Saturday, December 16, 2006

The Market Diaries: Organic Waste

On my weekly visits to the Market, I try to find as much of possible organic produce. There are two suppliers specialising in organic fruits and vegetables, and I always check their bins in the beginning and the end of my tour. I may be eating from the rubbish, but I don’t like eating trash. As a down-and-out foodie I am highly conscious of my diet, and I prefer not to eat pesticides.


But why? Take bananas for example. Since hearing first-hand stories about the amount of chemicals used in banana plantations, I stopped eating non-organic bananas. But lately I looked into it more seriously. It appears that non-organic bananas are among the safest to eat, much more than peaches for example. Very simply, the pesticides remain on the fruits’ skin. As one obnoxious anti-organic website put it: ‘You want to get the pesticides off the banana? Peel it’.


So why eat organic bananas? Because non-organic plantations use enormous amounts of pesticides, which seriously harm the workers; because huge banana plantations, operated by giant agro-businesses like Del Monte, are among the worse in third-world exploitation; because these massive plantations are dangerously unsustainable. All these factors should inform consumers’ decisions. Even when a fair-trade and organic banana is not much ‘healthier’ than a ‘normal’ one, it is healthier for the planet and for the fellow-humans who grow it. Put it another way, when you buy non-organic, you actively support the poisoning of plantation workers and the degradation of their habitat.


But here’s the point: I don’t buy bananas. I find them in the rubbish. And still, when I’m strolling between the skips, I imagine myself as a consumer. Even after four years of skipping, the radical implications of this strange find-and-lose economy are still too confusing for me to take in. It doesn’t make sense to be able to find all this food for free. – But what really doesn’t make sense is the system which produces this waste.


As I’ve said before, the global free-market economy is based on waste no less than it is based on short-term profit. On every visit to the market, I am made painfully aware that the waste I encounter – some of it I salvage and eat, part of my London survival strategy – is just the tip of the mountain of waste created by the modern global food market. Fuel for airplanes and trucks; human sweat and labour; discarded wrapping and packaging; wasted water and energy all are involved in the wasteful production and consumption of fruits and vegetable for export to London. This waste is inevitable, because it involves transportation over oceans and continents; because the end destination is the supermarket, where almost everything is wrapped and packaged; and because waste is fundamentally good for the system: as long as someone pays for it, it doesn’t matter if the produce gets eaten or thrown away.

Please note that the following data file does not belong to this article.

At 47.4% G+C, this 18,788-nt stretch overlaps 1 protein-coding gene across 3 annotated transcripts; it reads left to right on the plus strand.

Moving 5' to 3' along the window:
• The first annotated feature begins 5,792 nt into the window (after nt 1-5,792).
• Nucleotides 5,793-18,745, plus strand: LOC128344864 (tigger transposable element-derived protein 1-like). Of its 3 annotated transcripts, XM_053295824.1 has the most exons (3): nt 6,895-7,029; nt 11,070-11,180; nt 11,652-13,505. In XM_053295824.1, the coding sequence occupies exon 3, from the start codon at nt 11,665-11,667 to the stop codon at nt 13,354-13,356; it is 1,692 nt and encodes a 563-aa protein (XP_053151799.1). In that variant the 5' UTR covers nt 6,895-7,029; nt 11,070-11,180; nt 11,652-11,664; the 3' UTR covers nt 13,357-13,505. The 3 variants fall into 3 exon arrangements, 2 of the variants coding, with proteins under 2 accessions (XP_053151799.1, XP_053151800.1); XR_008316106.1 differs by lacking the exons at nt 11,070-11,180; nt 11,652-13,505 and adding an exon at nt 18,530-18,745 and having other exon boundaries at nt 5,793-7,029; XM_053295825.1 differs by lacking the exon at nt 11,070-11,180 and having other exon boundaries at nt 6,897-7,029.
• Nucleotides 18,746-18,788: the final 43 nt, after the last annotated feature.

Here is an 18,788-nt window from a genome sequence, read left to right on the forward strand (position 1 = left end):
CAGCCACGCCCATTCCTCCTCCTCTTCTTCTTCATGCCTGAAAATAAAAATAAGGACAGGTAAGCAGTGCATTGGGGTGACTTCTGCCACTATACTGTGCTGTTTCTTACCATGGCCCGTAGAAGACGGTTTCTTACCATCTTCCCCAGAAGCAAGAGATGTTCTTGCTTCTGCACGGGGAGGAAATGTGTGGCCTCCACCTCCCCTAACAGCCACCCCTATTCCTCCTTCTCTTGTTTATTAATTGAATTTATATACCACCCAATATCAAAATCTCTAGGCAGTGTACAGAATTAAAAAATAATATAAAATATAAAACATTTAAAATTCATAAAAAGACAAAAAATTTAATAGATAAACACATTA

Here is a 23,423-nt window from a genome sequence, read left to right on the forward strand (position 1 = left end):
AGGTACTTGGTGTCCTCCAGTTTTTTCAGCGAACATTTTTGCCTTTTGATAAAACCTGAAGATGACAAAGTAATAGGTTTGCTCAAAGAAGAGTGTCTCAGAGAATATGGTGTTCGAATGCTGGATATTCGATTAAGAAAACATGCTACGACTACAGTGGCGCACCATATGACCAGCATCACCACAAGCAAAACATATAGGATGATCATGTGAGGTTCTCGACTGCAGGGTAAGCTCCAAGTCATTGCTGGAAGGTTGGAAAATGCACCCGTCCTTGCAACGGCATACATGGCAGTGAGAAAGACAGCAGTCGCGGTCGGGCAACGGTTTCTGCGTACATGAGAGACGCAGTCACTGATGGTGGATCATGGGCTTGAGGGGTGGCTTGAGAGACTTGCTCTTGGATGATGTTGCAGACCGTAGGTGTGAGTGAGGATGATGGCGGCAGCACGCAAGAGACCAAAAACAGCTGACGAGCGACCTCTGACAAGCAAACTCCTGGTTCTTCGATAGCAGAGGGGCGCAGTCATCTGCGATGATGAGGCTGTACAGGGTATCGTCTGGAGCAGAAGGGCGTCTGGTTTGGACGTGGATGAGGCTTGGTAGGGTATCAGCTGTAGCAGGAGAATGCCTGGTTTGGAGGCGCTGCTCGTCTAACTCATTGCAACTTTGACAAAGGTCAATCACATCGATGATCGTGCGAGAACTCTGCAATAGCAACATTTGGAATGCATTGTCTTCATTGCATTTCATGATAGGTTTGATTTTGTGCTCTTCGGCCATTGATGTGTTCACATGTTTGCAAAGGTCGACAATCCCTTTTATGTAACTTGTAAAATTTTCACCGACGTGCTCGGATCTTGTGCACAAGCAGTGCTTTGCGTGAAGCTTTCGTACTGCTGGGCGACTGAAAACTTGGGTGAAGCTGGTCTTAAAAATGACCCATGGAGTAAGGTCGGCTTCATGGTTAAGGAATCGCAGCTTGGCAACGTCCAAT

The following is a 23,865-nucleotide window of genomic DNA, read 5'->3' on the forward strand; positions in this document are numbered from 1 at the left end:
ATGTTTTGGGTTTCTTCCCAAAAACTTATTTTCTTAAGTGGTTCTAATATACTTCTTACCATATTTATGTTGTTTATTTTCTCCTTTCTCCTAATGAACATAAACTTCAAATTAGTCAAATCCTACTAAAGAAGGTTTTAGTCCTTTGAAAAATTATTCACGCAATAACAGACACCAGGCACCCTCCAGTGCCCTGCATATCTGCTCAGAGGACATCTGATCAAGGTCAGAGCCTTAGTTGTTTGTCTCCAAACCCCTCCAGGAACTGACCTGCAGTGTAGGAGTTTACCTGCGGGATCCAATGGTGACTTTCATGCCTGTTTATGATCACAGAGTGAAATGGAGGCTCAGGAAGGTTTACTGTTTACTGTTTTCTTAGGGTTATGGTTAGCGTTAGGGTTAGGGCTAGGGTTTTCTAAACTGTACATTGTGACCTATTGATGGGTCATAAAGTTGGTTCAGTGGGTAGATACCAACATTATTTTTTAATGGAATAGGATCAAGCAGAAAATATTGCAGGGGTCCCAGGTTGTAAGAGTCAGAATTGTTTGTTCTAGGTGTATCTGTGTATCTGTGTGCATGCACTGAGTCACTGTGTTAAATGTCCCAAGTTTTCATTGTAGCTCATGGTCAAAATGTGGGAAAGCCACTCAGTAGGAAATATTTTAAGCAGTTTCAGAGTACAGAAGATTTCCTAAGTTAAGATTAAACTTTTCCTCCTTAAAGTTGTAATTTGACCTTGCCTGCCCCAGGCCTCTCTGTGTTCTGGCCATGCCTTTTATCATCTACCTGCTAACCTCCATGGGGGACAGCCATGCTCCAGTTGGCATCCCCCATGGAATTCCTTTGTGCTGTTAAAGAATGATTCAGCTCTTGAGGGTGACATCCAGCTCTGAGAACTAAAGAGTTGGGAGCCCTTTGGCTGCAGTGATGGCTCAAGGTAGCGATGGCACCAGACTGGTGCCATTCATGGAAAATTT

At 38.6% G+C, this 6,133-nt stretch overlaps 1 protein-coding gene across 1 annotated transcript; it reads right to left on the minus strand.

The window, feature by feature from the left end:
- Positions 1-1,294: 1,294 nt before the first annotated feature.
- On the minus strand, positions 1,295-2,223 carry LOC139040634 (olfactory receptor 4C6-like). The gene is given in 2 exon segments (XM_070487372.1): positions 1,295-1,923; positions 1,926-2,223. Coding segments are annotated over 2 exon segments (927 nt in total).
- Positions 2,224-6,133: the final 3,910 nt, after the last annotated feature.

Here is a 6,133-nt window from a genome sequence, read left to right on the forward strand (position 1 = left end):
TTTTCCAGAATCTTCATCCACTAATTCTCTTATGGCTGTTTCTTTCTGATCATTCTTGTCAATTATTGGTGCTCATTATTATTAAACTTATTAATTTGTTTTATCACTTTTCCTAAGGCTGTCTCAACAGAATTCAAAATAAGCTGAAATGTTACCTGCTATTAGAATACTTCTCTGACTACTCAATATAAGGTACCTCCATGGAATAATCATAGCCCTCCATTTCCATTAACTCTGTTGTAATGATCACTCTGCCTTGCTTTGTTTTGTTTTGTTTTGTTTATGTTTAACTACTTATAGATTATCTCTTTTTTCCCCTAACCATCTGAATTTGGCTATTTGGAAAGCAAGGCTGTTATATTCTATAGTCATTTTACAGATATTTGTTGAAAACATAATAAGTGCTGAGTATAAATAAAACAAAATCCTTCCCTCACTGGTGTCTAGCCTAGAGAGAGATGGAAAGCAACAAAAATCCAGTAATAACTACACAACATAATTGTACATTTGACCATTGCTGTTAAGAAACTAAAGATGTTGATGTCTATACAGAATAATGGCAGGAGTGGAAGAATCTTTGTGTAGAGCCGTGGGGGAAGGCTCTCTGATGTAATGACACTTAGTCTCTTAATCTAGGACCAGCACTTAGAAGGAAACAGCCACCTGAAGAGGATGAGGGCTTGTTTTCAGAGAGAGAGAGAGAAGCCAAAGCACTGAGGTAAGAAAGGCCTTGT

Commercial Organic agriculture is part of this economy. People buy Organic (or ‘biological’ as they call it in France) because they want to eat healthy, and they dislike modern industrial agriculture with its pesticides and genetically-modified varieties. The demand for Organic is growing, and naturally market forces respond to it. And so, in my visits to the market, I find Organic fruits and vegetables from overseas: citrus from Italy, mangoes from Malaysia, herbs from Israel, and – on my visit last week - bananas from Ecuador. But Organic imports involve the same waste of petrol, the same pollution, the same environmental degradation as any other imports. Perhaps people, who buy these highly-priced fruits and vegetables in the supermarkets of London, are not aware of the unhealthy consequences of their healthy diet. But ultimately, this is part of living in the heart of Empire: the metropolitan consumes while the provinces produce; the metropolitan eats healthy, while the planet pays the price.

1 comment:

Ron said...

The Economist is like my stash of crack to be kept in the back of the drawer next to the typical Marxist fare I spend most of my time reading. Anyway, I do really trust what they tell me about brutal dictatorships in the third (sorry, developing) world. They're usually quite fair in assessing the "same guy different tie" nature of American politics, but they were shockingly in favor of the latest "troop surge" in Iraq. As I said, the crack in the back of the drawer. Anyway, I do trust them in certain things... so imagine my plight when I read a cover story in the Economist telling me that organic is BAD for the environment. Well, judge for yourself, I think they make some quite logical (there's there problem) arguments....

http://www.economist.com/displayStory.cfm?story_ID=8380592